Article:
self resetting molecular probes for nucleic acids enabled by fuel dissipative systems CORD-Papers-2021-10-25 (Version 1)

Title: Self-resetting Molecular Probes for Nucleic Acids Enabled by Fuel Dissipative Systems
Abstract: Amid of COVID-19 pandemic devastating the public health around the world, it become urgent to maintain a sufficiently large supply of nucleic acid tests to screen suspected cases timely. Reusable molecular probes in current testing method could potentially lead to enormous amount of screening capacity, critical for the disease control. Herein, we for the first time report a kind of self-resetting molecular probes for repeatedly detecting SARS-CoV-2 RNA, enabled by orchestrating a biomimetic fuel dissipative system via dynamic DNA nanotechnology. A set of simulation toolkits was utilized for the design and optimization of the self-resetting probe, allowing for highly consistent signal amplitudes across cyclic detections of SARS-CoV-2 RNA. Idiosyncratically, FWHM regulated by dissipative kinetics exhibits a fingerprint signal for high confidential identification of single-nucleotide mutation in the virus sequence. We further exploited our self-resetting probes to examine multiple human-infectious RNA virus including SARS-CoV-2, ZIKV, MERS-CoV, and SARS-CoV to demonstrate its generic nucleic acid detection capability and superior orthogonality. Self-resetting probes were also deployed for detection of 110 clinical nasopharyngeal swabs and correctly classify all the clinical samples from 55 COVID-19 patients and 55 controls. We anticipate that the DNA nanotechnology-enabled self-resetting probe could circumvent the lack of sustainability in the diagnostics of COVID-19 and other infectious diseases, thus helping disease control and building a broader global public health agenda.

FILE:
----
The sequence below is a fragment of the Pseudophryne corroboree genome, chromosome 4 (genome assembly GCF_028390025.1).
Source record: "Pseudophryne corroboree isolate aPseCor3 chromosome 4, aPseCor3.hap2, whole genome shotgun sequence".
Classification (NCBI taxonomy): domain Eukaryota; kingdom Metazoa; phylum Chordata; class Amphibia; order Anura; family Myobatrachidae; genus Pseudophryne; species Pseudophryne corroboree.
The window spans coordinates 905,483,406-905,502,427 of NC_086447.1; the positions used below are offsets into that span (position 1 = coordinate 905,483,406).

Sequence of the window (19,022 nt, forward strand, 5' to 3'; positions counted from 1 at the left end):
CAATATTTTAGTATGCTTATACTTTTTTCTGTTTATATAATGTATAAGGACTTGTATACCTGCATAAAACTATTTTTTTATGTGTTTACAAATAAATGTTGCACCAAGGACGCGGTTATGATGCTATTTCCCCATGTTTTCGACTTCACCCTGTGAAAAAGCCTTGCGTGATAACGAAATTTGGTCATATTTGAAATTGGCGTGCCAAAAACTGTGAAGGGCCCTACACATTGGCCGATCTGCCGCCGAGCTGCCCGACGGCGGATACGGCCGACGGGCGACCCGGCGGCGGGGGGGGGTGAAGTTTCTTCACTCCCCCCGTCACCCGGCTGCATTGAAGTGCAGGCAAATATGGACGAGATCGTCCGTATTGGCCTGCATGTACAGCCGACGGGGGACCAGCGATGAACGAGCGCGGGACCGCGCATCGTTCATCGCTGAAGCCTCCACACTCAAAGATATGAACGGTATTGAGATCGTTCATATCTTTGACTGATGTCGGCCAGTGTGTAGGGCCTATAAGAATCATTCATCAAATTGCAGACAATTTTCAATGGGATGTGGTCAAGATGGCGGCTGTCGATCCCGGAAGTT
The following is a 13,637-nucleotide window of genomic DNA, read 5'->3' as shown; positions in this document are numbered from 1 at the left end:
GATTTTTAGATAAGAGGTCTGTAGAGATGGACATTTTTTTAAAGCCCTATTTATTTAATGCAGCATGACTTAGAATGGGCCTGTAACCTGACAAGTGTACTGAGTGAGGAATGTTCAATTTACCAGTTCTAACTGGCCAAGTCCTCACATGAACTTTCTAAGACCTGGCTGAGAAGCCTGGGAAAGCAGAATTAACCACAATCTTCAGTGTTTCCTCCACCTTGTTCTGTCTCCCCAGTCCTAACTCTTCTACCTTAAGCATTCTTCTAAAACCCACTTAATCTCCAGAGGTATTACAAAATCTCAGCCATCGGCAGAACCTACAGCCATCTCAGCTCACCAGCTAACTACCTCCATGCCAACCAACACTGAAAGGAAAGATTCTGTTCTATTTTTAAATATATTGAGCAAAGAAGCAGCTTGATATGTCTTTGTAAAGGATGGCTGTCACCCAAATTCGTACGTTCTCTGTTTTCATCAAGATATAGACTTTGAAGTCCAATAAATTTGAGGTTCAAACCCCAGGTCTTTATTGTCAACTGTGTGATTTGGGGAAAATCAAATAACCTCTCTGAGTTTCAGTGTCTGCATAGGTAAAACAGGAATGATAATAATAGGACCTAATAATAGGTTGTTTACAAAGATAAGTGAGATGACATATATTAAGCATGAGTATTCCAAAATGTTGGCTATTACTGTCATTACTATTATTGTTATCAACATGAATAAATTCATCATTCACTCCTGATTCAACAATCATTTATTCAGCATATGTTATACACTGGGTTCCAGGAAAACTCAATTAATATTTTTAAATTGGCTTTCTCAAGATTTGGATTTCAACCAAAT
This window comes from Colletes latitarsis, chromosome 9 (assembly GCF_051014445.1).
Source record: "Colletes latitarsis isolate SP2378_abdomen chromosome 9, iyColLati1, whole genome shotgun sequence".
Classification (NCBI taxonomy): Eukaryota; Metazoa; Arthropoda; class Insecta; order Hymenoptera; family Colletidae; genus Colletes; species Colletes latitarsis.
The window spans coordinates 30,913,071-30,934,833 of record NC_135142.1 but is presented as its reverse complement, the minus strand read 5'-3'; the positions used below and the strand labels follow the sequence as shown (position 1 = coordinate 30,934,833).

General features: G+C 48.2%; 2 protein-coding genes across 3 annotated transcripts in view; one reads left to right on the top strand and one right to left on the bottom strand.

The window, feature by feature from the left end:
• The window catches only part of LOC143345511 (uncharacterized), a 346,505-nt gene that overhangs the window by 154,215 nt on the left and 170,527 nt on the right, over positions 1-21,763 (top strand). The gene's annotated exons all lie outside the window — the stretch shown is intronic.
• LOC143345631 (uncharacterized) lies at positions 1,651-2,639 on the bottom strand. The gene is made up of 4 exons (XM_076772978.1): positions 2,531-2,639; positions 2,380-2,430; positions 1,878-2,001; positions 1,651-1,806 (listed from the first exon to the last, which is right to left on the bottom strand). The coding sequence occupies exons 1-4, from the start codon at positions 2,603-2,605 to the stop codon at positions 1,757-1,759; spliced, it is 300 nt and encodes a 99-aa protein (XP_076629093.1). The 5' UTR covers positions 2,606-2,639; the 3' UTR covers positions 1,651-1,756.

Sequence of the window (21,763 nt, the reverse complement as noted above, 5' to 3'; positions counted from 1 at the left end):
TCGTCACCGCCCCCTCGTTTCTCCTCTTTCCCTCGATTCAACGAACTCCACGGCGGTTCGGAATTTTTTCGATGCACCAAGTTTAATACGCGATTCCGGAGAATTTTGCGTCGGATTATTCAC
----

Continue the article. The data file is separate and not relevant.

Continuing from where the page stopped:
Published: 6/1/2021
DOI: 10.1101/2021.06.01.21257665
DOI_URL: http://doi.org/10.1101/2021.06.01.21257665
Author Name: Li, N
Author link: https://covid19-data.nist.gov/pid/rest/local/author/li_n
Author Name: Liu, Y
Author link: https://covid19-data.nist.gov/pid/rest/local/author/liu_y
Author Name: Yin, Z
Author link: https://covid19-data.nist.gov/pid/rest/local/author/yin_z
Author Name: Liu, R
Author link: https://covid19-data.nist.gov/pid/rest/local/author/liu_r
Author Name: Zhang, L
Author link: https://covid19-data.nist.gov/pid/rest/local/author/zhang_l
Author Name: Zhao, Y
Author link: https://covid19-data.nist.gov/pid/rest/local/author/zhao_y
Author Name: Ma, L
Author link: https://covid19-data.nist.gov/pid/rest/local/author/ma_l
Author Name: Dai, X
Author link: https://covid19-data.nist.gov/pid/rest/local/author/dai_x
Author Name: Zhou, D
Author link: https://covid19-data.nist.gov/pid/rest/local/author/zhou_d
Author Name: Su, X
Author link: https://covid19-data.nist.gov/pid/rest/local/author/su_x
sha: 186c2451f79116680dead96311b65a77ebdc64c4
license: medrxiv
source_x: MedRxiv; WHO
source_x_url: https://www.who.int/
url: http://medrxiv.org/cgi/content/short/2021.06.01.21257665v1?rss=1 https://doi.org/10.1101/2021.06.01.21257665
has_full_text: TRUE